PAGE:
Here we go again.

You made the statement, you should expect that people do not just fall at your feet and believe every word you post. This thread was about selling desktops and laptops with Ubuntu and Mint on it, you successfully turned it into a thread about you, well done. We didn't need the "I'm smarter than you" attitude the OP just needed good advice which you eventually gave as have others who have joined in. No one else bragged about their qualifications just you.

Quote:
Originally Posted by Dark_Helmet View Post
Your only recourse is to state, "I want uniquely identifying information" to authenticate my qualifications. Yet, you continue to repeat (over and over again) that "you don't know me." Precisely. Why would I want to provide you, some random person on the Internet with uniquely identifying information about myself that could be used to devastate my livelihood? How am I to know that you're not some Russian hacker looking to score a new identity to sell to criminals? How are you going to convince me that you're not? And if there's no proof that meets your exacting standards, your challenge of my claims is meaningless.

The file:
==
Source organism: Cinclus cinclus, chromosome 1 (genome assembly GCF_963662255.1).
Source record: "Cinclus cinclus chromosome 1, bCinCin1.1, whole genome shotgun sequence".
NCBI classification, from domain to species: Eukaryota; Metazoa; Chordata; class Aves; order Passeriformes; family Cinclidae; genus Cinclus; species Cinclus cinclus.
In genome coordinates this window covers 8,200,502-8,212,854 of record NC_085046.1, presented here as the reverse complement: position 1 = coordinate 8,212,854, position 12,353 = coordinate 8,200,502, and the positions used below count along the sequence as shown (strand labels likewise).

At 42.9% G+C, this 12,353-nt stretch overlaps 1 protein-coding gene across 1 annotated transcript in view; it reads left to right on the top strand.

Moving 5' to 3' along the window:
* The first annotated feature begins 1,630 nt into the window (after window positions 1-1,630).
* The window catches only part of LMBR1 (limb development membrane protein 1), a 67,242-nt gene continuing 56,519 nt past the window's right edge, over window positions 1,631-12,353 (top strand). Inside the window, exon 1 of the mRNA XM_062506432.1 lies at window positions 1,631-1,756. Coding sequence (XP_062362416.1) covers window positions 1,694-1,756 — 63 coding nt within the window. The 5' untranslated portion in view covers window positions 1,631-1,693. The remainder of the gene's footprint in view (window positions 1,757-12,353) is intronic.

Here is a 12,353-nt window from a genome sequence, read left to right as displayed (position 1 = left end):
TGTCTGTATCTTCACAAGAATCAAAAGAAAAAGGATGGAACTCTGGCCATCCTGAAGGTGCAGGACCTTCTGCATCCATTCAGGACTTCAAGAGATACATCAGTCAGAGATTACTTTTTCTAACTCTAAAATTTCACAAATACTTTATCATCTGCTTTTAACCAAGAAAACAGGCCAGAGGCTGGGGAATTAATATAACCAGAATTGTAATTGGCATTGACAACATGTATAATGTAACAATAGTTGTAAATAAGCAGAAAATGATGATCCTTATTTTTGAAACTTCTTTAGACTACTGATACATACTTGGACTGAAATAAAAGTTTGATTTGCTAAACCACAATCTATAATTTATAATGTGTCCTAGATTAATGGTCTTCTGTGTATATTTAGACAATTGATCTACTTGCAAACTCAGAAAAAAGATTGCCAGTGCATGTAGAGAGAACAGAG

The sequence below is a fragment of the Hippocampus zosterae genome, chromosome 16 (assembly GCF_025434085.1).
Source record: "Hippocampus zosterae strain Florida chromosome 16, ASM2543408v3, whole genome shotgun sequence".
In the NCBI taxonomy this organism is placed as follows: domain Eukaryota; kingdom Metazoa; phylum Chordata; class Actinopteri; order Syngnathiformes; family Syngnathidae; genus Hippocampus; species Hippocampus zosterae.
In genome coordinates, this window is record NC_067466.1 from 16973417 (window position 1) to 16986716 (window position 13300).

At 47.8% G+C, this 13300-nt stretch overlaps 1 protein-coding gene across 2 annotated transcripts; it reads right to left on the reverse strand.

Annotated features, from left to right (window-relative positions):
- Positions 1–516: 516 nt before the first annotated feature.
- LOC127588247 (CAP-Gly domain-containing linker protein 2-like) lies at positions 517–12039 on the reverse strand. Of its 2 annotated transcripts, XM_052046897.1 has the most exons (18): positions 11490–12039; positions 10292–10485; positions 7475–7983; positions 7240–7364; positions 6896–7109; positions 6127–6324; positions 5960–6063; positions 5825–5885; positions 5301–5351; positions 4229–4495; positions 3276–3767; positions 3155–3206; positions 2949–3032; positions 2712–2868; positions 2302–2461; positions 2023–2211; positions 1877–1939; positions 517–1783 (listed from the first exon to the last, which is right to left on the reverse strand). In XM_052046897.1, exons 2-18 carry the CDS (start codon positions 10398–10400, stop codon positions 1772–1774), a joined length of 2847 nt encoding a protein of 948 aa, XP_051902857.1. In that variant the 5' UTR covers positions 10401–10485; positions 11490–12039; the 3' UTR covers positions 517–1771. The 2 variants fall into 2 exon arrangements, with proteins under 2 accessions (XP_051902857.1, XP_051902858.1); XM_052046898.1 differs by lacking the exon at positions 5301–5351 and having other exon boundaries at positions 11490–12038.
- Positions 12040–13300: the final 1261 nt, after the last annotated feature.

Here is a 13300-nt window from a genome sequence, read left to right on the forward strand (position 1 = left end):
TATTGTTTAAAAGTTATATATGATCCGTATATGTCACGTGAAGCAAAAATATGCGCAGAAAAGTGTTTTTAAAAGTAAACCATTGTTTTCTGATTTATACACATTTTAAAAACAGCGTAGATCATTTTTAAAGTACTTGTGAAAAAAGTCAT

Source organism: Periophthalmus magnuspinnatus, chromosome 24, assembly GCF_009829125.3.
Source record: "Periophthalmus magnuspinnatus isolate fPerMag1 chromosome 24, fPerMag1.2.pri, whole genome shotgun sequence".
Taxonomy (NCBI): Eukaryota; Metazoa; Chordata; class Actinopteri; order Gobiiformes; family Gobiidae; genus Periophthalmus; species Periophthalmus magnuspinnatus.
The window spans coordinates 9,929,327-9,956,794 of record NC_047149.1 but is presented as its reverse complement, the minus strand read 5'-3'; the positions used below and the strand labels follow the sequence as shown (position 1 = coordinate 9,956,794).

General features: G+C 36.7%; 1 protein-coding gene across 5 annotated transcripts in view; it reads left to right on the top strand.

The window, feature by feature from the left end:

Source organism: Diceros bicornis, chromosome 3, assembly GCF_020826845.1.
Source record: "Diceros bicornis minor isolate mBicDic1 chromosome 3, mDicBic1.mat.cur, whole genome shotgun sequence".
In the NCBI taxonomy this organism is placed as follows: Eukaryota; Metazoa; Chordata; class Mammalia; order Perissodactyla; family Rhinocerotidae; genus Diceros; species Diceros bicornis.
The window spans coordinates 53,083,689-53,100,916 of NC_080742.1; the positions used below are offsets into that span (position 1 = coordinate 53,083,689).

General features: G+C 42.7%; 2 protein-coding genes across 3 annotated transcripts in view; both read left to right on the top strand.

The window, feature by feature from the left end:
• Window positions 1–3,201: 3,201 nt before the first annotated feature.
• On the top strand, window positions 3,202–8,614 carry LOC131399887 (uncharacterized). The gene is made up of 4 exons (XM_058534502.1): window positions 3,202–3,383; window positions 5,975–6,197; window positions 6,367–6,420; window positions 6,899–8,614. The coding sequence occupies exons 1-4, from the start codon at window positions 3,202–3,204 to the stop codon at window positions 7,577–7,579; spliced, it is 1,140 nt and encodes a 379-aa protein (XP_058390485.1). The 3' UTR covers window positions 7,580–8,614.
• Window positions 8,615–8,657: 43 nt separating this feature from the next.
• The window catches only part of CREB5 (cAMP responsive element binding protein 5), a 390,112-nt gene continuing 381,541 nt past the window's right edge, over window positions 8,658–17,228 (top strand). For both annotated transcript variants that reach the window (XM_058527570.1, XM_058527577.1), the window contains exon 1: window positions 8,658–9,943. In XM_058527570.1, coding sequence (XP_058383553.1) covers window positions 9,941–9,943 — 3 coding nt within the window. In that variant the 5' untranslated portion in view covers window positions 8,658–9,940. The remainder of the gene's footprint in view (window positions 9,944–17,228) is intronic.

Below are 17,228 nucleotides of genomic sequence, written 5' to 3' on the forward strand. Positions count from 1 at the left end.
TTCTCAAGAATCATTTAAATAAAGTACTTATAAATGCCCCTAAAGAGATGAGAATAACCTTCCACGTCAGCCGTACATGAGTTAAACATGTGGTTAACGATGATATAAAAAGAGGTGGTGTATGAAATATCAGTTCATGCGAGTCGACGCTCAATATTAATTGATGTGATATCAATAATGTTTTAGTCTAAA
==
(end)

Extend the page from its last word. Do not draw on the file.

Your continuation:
And here we go again and again. Before you read this take a deep breath ok. I don't care about your qualifications you mean absolutely nothing to me as a human being. You have made statements and when asked to verify it you complain when it is pointed out to you that it is practically impossible to prove it. You understand law and legal process why has it take so long for you to understand this?